- He got all 4 Super Scoop up heads.
He sealed the deal getting Expert Belt late, which I didn’t expect. I guess it would’ve been even worse if he had gotten it earlier. (He was playing 2, and one was prized). I was feeling a little better, and with my low expectations for the tournament considering my preparation, 3-1 didn’t seem too shabby. My opponent decided to drop, (he got some points and his ride dropped earlier), so I wouldn’t have to play him again if I made top cut.
I knew this match would be tough. I knew my opponent well, but his lip and nose rings didn’t intimidate me. He was also playing SP, but it was more of a Palkia Lock with Luxray and tech Blaziken line. I had a fairly weak start, the weakest of the day by far, and I was feeling a bit loopy, along with being unsure of what to do. I was taking a bit too long doing some simple moves, but I didn’t want to make a mistake, which I was probably doing anyway.
Early into the game I made a startling discovery. When I took Mewtwo out, I also took all psychic energies out, thinking they were unneeded. Now that I was playing against SP, I finally thought, Hey, I should get a Toxicroak G ready. But wait! Toxicroak G takes PSYCHIC ENERGY! Somehow, it took me until the fifth round to realize I had been playing with a dead card all along. Lucky for me, it didn’t matter. My opponent started strong but didn’t hit a Cyrus until at least 15 or so turns in. What looked initially like a loss turned out to be a dominating win, and I earned top spot at 4-1.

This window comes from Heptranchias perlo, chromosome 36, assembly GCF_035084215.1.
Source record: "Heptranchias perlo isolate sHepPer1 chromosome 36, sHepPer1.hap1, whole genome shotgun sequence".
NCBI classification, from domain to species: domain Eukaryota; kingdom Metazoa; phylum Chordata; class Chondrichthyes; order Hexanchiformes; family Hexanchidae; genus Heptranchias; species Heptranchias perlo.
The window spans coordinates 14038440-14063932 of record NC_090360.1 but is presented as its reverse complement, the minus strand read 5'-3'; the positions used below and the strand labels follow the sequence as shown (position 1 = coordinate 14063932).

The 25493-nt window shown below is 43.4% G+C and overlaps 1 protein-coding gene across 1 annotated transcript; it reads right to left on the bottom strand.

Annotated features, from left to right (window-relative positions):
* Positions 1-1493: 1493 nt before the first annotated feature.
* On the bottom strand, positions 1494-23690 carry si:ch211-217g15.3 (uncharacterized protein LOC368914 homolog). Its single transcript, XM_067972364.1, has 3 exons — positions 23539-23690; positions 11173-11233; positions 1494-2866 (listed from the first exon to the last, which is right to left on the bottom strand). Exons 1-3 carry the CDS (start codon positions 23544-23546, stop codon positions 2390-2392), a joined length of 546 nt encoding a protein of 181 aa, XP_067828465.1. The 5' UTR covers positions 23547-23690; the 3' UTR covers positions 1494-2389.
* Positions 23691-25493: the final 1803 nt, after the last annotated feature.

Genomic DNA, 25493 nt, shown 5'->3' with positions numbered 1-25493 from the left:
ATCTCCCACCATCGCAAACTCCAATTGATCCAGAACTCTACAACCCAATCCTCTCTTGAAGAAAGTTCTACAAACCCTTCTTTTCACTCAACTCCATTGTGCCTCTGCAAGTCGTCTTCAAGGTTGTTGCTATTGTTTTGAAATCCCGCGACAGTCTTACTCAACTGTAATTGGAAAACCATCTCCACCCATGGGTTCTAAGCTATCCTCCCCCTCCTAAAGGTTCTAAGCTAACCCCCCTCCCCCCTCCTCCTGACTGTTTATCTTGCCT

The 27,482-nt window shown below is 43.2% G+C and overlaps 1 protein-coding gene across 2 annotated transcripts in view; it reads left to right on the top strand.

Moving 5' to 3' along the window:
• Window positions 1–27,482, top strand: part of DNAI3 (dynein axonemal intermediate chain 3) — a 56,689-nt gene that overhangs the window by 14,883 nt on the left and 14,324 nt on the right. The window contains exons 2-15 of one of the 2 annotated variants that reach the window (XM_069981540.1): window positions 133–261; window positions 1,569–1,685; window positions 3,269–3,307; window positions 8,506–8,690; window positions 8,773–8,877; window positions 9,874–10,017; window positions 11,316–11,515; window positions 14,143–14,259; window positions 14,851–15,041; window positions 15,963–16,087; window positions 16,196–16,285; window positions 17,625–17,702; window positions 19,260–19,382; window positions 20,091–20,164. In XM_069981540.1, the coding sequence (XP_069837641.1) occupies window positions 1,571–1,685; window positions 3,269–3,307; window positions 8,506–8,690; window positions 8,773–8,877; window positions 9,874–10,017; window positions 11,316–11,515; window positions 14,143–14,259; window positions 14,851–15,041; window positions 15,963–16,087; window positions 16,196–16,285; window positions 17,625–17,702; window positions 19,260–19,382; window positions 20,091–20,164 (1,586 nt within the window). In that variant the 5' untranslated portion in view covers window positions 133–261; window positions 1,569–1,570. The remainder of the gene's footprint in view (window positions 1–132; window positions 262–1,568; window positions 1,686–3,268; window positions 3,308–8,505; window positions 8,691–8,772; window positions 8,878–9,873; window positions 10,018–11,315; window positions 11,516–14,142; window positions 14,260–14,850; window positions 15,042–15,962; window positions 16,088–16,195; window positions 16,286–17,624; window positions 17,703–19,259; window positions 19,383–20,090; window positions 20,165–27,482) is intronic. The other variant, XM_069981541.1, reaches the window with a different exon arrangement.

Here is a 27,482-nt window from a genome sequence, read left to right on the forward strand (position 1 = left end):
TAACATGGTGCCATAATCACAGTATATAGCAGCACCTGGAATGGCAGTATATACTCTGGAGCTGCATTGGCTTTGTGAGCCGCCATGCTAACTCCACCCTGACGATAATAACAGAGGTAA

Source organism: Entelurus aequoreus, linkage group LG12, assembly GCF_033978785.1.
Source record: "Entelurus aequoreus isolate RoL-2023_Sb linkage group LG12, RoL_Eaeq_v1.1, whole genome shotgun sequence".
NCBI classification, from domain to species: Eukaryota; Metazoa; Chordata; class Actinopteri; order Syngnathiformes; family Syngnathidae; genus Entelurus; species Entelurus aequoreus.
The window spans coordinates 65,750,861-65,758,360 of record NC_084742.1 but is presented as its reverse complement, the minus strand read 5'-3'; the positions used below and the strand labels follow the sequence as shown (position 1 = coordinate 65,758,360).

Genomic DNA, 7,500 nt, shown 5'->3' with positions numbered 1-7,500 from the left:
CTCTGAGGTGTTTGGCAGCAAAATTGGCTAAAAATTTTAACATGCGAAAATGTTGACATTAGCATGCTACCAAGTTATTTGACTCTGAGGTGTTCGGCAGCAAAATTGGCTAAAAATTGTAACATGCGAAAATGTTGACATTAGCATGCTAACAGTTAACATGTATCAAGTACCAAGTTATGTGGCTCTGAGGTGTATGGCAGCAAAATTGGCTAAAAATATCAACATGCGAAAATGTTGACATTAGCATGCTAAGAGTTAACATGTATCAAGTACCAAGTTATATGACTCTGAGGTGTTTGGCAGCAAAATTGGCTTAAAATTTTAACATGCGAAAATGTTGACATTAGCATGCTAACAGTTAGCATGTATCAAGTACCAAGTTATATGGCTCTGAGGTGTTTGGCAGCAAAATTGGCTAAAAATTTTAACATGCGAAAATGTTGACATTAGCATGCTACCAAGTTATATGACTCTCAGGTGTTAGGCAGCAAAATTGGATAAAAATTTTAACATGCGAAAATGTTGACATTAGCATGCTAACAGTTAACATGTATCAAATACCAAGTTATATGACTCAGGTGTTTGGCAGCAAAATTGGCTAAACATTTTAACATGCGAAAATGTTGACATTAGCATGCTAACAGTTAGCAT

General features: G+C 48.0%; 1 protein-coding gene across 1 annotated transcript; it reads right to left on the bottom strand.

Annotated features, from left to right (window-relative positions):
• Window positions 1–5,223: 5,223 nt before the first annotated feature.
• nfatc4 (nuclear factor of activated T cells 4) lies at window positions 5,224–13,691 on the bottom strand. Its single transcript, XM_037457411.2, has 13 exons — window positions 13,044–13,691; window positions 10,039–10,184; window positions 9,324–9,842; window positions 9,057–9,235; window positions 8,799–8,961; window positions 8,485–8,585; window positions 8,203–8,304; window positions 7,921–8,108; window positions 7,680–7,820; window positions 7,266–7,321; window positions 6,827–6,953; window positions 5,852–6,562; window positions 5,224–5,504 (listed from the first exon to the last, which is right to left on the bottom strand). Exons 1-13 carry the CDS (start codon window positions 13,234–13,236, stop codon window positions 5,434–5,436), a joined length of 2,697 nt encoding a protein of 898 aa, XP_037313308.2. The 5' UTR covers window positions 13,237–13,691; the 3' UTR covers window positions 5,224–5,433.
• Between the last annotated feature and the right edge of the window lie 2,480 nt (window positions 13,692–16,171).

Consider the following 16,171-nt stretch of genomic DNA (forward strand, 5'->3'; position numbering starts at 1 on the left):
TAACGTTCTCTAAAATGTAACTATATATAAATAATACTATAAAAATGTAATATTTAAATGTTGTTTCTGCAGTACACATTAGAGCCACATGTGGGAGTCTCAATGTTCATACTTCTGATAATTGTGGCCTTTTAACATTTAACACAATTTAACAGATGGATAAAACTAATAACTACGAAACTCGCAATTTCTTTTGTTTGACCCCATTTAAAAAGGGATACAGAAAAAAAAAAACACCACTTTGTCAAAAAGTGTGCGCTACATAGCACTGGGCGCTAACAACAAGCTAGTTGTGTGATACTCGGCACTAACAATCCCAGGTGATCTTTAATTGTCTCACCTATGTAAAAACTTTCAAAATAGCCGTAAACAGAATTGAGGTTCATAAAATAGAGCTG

In top cut, I was playing against Tyranitar, while my friend, who was playing a similar list to mine, played against the guy I just beat in the last round. I had already beaten Tyranitar, so this should be easy, right?
In the first game, I realized how debilitating not having Toxicroak G was, (er, not having a psychic energy was). T-tar is one-shot by the Croak, and I didn’t have that option to rely on. I almost won turn one, but fell short. He eventually got into the game somehow and got a few T-tars with mad energies on them. I don’t think I was managing my PokéPowers well, and getting Dialga to the bench would be too much of a hassle. (Hey, 3 dead cards!) I folded after about a half hour had already gone by.